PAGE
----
From Bondi to Batlow, Tamarama to Tumbarumba, Sculpture by the Sea Launches Snowy Valleys Sculpture Trail

Keizo-Ushio-(Japan)--Oushi-Zokei-Snowy-Valleys-Sculpture-Trail-Tooma-2022-photo-by-John-RiddellTwenty kilometres across the border in the Upper Murray, Australia’s newest major regional cultural project, the Snowy Valleys Sculpture Trail, was officially opened this week by the Hon. Stuart Ayres, NSW Minister for Tourism and Sport, as part of four days of local celebrations.

This major new, permanent public collection of over 25 sculptures by renowned artists from across Australia and the world was created in response to the Black Summer Fires of 2019-2020 and stretches along 100km of the stunning Snowy Valleys Way, a backroad from Sydney and Canberra to Melbourne in southern NSW.

The Snowy Valleys Sculpture Trail showcases sculptures in the historic towns of Adelong, Batlow, Tumbarumba, the hamlet of Tooma and the Tumbarumba wine region cellar doors at Courabyra Wines, Johansen Wines and Obsession Wines.

Opening 25 years almost to the day after the world renowned Sculpture by the Sea, Bondi exhibition first launched on 3 May 1997 – the Snowy Valleys Sculpture Trail was conceived in partnership with the local communities to aid in the socio- economic recovery following the devastating bushfires, with funding secured from the NSW Government’s Bushfire Local Economic Recovery Fund.

With the aim of being recognised as a world class sculpture collection and one of the most important sculpture collections in Australia, the Snowy Valleys Sculpture Trail is another reason for people from across Australia to visit this hidden and relatively unknown gem that has much to offer from bike and walking paths to the world class Tumbarumba region vineyards.

Artworks in the Snowy Valleys Sculpture Trail include significant sculptures by Haruyuki Uchida, Keizo Ushio and Takeshi Tanabe from Japan; Keld Moseholm from Denmark; Milan Kuzica from Czech Republic; Jennifer Cochrane, Norton Flavel and Ron Gomboc from Western Australia; and from New South Wales Michael Le Grand, Philip Spelman, Harrie Fasher, Stephen King and Elyssa Sykes-Smith who is now based in London, amongst many more celebrated artists from Australia and around the world including New Zealand, Slovakia and South Africa.

Haruyuki-Uchida-Thinking-Red-Snowy-Valleys-Sculpture-Trail-Tumbarumba-photo-by-John-RiddellThe permanent collection will grow with additional sculptures set to be added in late 2022 and the first half of 2023, including a significant works by Sui Jian Guo, one of the most highly regarded sculptors in China, and Ukrainian artist Egor Zigura, with Zigura donating the funds he received for his sculpture to support Ukrainian refugees.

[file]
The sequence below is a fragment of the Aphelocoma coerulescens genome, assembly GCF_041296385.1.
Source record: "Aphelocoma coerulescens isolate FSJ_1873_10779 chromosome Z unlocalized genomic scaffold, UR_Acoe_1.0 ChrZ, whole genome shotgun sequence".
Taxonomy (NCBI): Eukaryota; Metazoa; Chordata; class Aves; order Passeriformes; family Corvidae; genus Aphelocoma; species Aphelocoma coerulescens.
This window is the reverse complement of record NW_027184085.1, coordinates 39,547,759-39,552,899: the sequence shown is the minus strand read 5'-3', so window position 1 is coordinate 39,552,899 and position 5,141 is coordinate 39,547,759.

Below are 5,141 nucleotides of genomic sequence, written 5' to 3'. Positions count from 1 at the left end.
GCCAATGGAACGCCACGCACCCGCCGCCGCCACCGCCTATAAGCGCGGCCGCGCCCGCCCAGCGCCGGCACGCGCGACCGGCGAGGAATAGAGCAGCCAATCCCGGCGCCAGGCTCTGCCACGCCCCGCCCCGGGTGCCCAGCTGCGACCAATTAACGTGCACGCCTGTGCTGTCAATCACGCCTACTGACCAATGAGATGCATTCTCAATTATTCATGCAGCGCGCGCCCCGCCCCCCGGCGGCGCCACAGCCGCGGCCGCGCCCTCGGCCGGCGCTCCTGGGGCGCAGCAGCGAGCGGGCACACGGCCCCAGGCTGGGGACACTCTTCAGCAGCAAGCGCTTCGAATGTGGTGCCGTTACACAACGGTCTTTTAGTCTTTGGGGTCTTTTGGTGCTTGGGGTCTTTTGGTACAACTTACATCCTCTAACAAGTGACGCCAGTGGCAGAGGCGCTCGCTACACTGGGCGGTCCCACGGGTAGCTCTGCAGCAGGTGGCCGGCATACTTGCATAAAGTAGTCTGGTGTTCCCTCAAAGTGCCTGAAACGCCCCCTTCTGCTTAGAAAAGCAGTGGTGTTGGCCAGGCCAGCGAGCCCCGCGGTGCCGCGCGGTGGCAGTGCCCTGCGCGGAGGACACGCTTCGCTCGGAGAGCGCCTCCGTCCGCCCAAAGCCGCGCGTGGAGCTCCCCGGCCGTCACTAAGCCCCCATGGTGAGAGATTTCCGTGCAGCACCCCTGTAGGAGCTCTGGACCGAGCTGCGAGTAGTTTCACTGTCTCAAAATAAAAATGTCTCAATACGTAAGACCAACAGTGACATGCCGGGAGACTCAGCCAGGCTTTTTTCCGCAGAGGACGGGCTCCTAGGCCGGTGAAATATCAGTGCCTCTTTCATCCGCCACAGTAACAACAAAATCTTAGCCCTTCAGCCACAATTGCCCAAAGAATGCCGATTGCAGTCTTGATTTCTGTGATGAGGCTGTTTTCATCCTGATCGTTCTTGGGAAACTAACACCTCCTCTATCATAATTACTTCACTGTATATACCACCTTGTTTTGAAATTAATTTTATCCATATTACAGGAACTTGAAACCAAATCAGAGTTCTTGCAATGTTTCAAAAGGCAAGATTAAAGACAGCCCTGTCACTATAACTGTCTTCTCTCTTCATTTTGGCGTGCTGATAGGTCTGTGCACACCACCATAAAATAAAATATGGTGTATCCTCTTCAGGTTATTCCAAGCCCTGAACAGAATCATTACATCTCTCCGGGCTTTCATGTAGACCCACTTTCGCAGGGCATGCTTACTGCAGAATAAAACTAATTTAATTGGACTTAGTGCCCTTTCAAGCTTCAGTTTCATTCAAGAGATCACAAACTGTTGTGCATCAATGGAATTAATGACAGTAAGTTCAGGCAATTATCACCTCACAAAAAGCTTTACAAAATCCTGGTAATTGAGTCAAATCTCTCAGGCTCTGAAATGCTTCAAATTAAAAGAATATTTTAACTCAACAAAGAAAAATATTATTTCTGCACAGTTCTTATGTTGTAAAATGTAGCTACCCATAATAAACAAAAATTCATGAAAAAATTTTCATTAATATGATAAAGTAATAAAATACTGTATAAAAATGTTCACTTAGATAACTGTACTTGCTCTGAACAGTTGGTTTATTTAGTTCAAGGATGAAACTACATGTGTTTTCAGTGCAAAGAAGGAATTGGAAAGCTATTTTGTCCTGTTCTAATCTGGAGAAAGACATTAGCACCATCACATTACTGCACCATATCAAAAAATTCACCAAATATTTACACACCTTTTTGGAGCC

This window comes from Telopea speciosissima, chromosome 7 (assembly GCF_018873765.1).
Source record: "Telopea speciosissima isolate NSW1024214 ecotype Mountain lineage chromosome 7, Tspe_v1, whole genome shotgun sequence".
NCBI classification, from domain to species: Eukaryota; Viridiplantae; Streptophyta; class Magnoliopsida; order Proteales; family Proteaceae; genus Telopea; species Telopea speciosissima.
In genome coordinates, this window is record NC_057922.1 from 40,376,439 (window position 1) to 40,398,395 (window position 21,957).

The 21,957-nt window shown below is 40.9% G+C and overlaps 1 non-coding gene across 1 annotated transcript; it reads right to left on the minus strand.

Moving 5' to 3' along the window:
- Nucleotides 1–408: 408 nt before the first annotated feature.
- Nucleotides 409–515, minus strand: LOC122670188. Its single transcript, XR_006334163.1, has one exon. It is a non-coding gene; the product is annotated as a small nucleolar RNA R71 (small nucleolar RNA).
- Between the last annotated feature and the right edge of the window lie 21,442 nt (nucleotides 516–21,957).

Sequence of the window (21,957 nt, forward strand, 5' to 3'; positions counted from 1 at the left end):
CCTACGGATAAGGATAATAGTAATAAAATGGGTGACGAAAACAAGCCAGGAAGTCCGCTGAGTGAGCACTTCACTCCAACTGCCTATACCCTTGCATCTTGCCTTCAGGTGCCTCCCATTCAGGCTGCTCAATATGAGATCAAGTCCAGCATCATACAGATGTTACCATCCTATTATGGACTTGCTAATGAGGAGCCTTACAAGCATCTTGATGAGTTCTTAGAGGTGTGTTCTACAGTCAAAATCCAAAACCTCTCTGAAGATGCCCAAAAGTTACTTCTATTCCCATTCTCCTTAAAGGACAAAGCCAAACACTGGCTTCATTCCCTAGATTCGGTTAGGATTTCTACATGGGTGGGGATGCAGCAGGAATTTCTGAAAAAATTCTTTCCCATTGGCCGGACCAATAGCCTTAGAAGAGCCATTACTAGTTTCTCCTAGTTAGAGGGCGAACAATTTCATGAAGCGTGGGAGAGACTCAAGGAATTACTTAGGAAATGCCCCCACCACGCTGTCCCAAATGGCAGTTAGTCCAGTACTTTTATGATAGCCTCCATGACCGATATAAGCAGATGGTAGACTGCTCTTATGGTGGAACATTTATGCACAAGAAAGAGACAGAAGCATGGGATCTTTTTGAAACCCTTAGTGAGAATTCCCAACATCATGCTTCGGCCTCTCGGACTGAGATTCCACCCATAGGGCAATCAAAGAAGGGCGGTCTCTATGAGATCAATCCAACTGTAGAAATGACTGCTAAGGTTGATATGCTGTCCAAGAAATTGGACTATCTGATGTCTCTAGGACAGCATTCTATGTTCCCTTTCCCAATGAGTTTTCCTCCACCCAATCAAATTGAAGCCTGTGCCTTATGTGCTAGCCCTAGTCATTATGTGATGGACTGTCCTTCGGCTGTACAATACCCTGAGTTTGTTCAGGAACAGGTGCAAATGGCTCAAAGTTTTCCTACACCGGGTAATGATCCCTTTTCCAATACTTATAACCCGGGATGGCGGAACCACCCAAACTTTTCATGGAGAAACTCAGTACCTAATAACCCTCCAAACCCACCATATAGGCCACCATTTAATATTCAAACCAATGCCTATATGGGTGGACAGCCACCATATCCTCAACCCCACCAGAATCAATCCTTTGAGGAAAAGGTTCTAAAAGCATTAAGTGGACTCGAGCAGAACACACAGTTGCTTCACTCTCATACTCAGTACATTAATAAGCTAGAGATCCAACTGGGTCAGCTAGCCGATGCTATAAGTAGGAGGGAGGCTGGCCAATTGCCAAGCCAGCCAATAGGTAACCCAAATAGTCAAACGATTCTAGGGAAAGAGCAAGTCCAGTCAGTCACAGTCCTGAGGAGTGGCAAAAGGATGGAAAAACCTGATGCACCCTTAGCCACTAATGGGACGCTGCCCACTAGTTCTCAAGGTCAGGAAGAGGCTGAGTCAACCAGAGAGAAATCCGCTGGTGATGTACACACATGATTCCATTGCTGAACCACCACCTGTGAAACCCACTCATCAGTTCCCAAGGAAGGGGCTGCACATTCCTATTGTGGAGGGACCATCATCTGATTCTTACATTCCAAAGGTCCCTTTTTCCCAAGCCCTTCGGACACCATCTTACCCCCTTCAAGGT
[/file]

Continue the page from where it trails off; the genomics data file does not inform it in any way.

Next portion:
The Snowy Valleys Sculpture Trail official public opening, held at Courabyra Wines in Tumbarumba, was attended by Snowy Valleys Council Mayor Ian Chaffey and a number of international and interstate visitors from Auckland, Melbourne and Perth including the former Mayor of Cottesloe in Perth Jo Dawkins, the former Director of the Geelong Gallery Geoffrey Edwards and local Members of the NSW Parliament Justin Clancy and Dr Joe McGirr.

“The NSW government is proud to support this new, permanent series of sculptures which presents a wonderful opportunity to reinvigorate tourism to the Snowy Valleys after what has been an incredibly difficult period for the region,” said The Hon. Stuart Ayres, NSW Minister for Tourism and Sport.

“I commend the artists, organisers and community who have brought this exciting cultural project to the region, linking towns and connecting people with this unique area.”

A key element of the project is the Schools Program with artist-led sculpture making workshops for the students across the Snowy Valleys. This program has been embraced by the students and teachers, and since December 2020 until now some 1,250 students from 14 of the 16 schools across the Snowy Valleys have participated in workshops with artists from around Australia and across the world – some students already participating two or three times – thanks to the BLER Fund, the Federal government’s RISE Fund and the Sydney based donors for Sculpture by the Sea’s School’s Program which could not be held for the last two years due to Covid.

“As Minister for the Arts, I am passionate about making art accessible to all Australians, so it brings me much joy when I see examples of art being integrated into public spaces and landscapes,” said The Hon. Paul Fletcher MP, Minister for Communications, Urban Infrastructure, Cities and the Arts.

“This is why the Morrison Government is proud to support Sculpture by the Sea through our RISE fund, including its Remote and Regional School Education Programs, which is now inspiring students from regional NSW as they explore the Snowy Valleys Sculpture Trail.”

The Snowy Valleys Sculpture Trail has been created by the team behind Sculpture by the Sea at Bondi and Cottesloe beach in Perth. For more information, visit: for details.

Images: Keizo Ushio (Japan), Oushi Zokei, Snowy Valleys Sculpture Trail Tooma 2022 – photo by John Riddell | Haruyuki Uchida (Japan), Thinking Red, Snowy Valleys Sculpture Trail Tumbarumba – photo by John Riddell